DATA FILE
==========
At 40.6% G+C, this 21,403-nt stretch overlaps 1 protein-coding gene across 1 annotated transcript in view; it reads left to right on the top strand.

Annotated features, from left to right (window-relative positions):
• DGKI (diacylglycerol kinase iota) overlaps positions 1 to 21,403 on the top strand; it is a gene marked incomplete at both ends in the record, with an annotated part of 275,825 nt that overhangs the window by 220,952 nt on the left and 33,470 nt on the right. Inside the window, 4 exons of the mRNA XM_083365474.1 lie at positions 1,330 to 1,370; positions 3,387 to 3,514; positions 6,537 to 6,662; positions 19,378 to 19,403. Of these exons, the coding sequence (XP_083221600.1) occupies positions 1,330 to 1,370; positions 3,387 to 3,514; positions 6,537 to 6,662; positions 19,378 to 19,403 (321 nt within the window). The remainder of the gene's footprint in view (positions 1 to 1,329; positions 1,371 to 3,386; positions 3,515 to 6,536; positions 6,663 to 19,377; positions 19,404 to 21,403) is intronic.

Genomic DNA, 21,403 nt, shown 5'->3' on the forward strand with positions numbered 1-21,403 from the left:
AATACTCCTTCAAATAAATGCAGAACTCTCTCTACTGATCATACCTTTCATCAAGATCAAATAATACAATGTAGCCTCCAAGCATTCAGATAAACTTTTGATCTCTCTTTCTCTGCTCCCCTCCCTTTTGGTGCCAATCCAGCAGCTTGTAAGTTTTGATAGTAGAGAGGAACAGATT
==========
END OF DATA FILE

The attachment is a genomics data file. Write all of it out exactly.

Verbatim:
At 40.6% G+C, this 21,403-nt stretch overlaps 1 protein-coding gene across 1 annotated transcript in view; it reads left to right on the top strand.

Annotated features, from left to right (window-relative positions):
• DGKI (diacylglycerol kinase iota) overlaps positions 1 to 21,403 on the top strand; it is a gene marked incomplete at both ends in the record, with an annotated part of 275,825 nt that overhangs the window by 220,952 nt on the left and 33,470 nt on the right. Inside the window, 4 exons of the mRNA XM_083365474.1 lie at positions 1,330 to 1,370; positions 3,387 to 3,514; positions 6,537 to 6,662; positions 19,378 to 19,403. Of these exons, the coding sequence (XP_083221600.1) occupies positions 1,330 to 1,370; positions 3,387 to 3,514; positions 6,537 to 6,662; positions 19,378 to 19,403 (321 nt within the window). The remainder of the gene's footprint in view (positions 1 to 1,329; positions 1,371 to 3,386; positions 3,515 to 6,536; positions 6,663 to 19,377; positions 19,404 to 21,403) is intronic.

Genomic DNA, 21,403 nt, shown 5'->3' on the forward strand with positions numbered 1-21,403 from the left:
AATACTCCTTCAAATAAATGCAGAACTCTCTCTACTGATCATACCTTTCATCAAGATCAAATAATACAATGTAGCCTCCAAGCATTCAGATAAACTTTTGATCTCTCTTTCTCTGCTCCCCTCCCTTTTGGTGCCAATCCAGCAGCTTGTAAGTTTTGATAGTAGAGAGGAACAGATT